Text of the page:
How To Not Convince Someone

(NOTE: Based on time elapsed since the posting of this entry, the BS-o-meter calculates this is 16.884% likely to be something that Ferrett now regrets.)

“Hey, sweetie,” I said to Gini, “Did you hear that Michael Stackpole thinks all professionally-published writers are ‘house slaves’?”
“Maybe a guy who made his name writing Star Wars and Battletech books isn’t the best judge of that,” she replied.
That said, yes, Michael Stackpole called the non-self-published writers “house slaves” in a blog post, and then doubled down in a long essay that explained that no, “slavery” is not merely the trafficking of human chattel, but also the never-ending contracts of indentured servants.  Publishers may not want to steal your body, but they do wish to steal your entire future output.  As such, he is entirely correct, or so the essay goes.
The problem is, it’s a shitty essay.  Not because Stackpole doesn’t have some valid points buried among his overstatement – he does – but because “slavery” is a hot-button comparison that’s going to alienate more than illuminate.
There are certain words that just shut down people’s minds when you start making comparisons, because the actions you’re drawing a parallel between are incredibly hurtful things.  Rape, pedophilia, being called the N-word – there’s a whole zone of actions where if you write an argument that says, “Keeping your NetFlix account is just like an abused wife staying with her husband!” you’re going to thumb a button where a lot of people who have directly experienced the fallout from those actions goes, “So when did NetFlix physically throw you down the stairs?”
You’re yanking on some of their deepest hurts to make a point.  And these people do not go, “Oh, you’re right, NetFlix charging me an extra ten bucks a month is a lot like the husband who broke my daughter’s cheek and then knocked me unconscious so I wouldn’t take her to the emergency room,” but rather roar, “How dare you trivialize my pain by making such a comparison?”
Now, that doesn’t necessarily mean you don’t have legitimate points about commonalities.  There probably are some psychological similarities between people who keep justifying their love’s behaviors, and going back based on the idea that their continued support will change them.  But by making a comparison that reaches so deep into people’s personal injury, you haul up years of buried pain and anger… And that makes them angry at you, no matter how logically correct you may be.  You’re not arguing to a stadium of Vulcans.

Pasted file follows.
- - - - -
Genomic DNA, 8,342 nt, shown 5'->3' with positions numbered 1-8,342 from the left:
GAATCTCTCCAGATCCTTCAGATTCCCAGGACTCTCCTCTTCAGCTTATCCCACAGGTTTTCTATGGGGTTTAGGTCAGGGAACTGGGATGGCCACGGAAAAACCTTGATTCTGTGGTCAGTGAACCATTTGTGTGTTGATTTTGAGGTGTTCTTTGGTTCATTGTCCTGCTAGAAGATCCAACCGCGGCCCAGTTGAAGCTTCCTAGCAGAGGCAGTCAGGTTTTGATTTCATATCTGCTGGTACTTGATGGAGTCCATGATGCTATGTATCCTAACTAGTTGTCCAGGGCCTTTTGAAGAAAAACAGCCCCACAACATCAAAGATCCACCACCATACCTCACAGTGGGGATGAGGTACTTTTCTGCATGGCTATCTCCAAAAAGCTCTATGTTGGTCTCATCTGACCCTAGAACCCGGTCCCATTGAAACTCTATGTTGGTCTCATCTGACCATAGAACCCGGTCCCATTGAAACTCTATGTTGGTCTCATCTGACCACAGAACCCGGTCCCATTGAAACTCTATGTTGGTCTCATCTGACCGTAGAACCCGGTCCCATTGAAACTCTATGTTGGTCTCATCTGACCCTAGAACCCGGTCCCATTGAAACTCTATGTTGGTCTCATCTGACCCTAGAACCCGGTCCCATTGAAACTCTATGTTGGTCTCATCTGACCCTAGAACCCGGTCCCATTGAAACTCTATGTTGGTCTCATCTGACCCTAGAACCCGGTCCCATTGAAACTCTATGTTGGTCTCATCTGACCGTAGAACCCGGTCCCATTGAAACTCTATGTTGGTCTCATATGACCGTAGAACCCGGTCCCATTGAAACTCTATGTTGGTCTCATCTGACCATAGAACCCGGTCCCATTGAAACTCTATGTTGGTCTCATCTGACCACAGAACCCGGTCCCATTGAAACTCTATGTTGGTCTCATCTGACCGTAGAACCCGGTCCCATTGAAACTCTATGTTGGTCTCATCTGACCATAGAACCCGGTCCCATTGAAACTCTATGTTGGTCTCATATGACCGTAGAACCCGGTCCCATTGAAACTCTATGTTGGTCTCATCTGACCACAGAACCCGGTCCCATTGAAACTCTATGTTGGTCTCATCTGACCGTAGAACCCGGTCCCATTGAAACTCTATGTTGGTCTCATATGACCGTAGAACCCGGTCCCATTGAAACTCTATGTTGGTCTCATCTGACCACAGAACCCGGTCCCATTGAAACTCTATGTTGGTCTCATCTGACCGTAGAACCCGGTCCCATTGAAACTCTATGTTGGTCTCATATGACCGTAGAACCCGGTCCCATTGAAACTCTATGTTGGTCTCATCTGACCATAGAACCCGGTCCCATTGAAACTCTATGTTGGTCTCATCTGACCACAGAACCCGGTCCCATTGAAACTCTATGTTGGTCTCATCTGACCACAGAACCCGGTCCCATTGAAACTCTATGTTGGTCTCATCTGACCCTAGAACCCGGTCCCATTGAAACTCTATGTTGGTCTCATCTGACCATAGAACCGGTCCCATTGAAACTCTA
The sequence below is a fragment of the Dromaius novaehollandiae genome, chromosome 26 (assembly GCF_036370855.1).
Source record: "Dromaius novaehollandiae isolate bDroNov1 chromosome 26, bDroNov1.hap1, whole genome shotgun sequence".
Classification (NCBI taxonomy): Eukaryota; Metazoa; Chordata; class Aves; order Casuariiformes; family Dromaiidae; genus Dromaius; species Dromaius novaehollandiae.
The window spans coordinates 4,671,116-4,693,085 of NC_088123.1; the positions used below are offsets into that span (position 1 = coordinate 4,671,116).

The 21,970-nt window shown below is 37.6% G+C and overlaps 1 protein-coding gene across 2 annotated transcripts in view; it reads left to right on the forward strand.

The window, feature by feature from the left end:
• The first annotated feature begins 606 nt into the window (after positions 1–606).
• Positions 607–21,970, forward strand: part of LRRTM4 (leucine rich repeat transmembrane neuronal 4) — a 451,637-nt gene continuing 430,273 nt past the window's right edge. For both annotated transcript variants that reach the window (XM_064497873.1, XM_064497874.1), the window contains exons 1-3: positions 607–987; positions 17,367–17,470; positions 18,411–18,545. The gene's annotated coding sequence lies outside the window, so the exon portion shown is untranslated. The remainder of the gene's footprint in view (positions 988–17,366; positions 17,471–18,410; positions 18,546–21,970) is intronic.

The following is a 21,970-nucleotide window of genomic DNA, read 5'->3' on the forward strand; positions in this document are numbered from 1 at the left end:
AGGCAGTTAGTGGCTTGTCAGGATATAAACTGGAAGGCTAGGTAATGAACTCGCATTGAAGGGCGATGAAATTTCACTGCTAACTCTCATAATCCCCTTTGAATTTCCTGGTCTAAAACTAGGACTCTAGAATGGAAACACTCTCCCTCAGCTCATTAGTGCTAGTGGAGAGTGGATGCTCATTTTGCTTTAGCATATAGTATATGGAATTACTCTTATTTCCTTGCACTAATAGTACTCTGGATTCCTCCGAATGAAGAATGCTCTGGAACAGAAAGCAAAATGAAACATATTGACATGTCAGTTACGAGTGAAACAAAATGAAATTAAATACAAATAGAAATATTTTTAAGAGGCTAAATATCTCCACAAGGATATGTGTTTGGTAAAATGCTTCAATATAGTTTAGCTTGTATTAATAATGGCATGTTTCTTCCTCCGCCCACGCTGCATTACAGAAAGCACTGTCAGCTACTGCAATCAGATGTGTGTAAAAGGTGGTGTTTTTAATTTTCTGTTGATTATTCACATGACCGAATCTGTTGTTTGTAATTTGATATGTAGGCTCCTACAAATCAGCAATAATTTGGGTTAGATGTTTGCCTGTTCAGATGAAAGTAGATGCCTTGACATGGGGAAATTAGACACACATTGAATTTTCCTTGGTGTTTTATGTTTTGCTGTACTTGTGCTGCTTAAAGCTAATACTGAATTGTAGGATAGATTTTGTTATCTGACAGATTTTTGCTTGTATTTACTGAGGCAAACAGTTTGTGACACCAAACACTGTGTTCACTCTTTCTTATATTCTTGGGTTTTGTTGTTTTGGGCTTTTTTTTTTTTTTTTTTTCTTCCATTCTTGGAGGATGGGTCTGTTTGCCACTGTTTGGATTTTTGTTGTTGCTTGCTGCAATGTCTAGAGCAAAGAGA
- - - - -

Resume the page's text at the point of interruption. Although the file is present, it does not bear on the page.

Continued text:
As a writer, Stackpole has to understand the power of words.  He knows on some level that making the comparison to slavery is going to drag up a lot of personal hatred from those people who are still suffering from the fallout of slavery in America (and yes, it’s still an ongoing wound even if nobody’s currently in chains).  He knows this is going to piss a lot of people off.
Still he says it.  Which is, in itself, a statement of his core values: Fuck your pain.  What’s important is that you know I’m right.  He even admits that he wrote it “to shock and draw attention.”
In other words, Hey, you know all of those buried aches you have?  I’m gonna tapdance on them to show you how utterly awesome self-publishing is.
It’s a bad essay because for every person it draws attention to – and note that I did link to it – it alienates nine more, having people walk away going, “Christ, if self-published authors are this insensitive and strident, why the fuck do I want to deal with them?”  The impression I come away with reading Stackpole is that he’s a smart man with a couple of relevant points buried among the muck, but his main goal is to show you how goddamned smart he is.
(Side note: Wow, the contracts he’s whining about are ones that most competent agents I know would renegotiate stat.  It’s like, dude, if you sign the first thing people put in front of you without reading it carefully, you deserve your troubles.  I’ve only published short stories thus far, and I’ve sent back contracts because I didn’t get the audio rights back after X months.)
Maybe it’s a good essay.  Maybe having so many people reading your blog is better than making a non-incendiary post that few link to.  But it strikes me like punching a stranger in the face, and then saying, “While I’ve got your attention, may I discuss the joys of self-publishing?”  I think overall, some will be swayed, but most will come away with that icky taste in their mouth where Stackpole is now the face of self-publishing, and that face is smirking, cocky, and dismissive.
As for the rest of you: if you’d like to actually convince people instead of stirring up the hornet’s nest, don’t go there.  Yeah, there may be some legitimate points to be made.  People won’t hear it.  And if your goal is to actually convince people, try something else.
If your goal is to be a compassionate human being, stand back.

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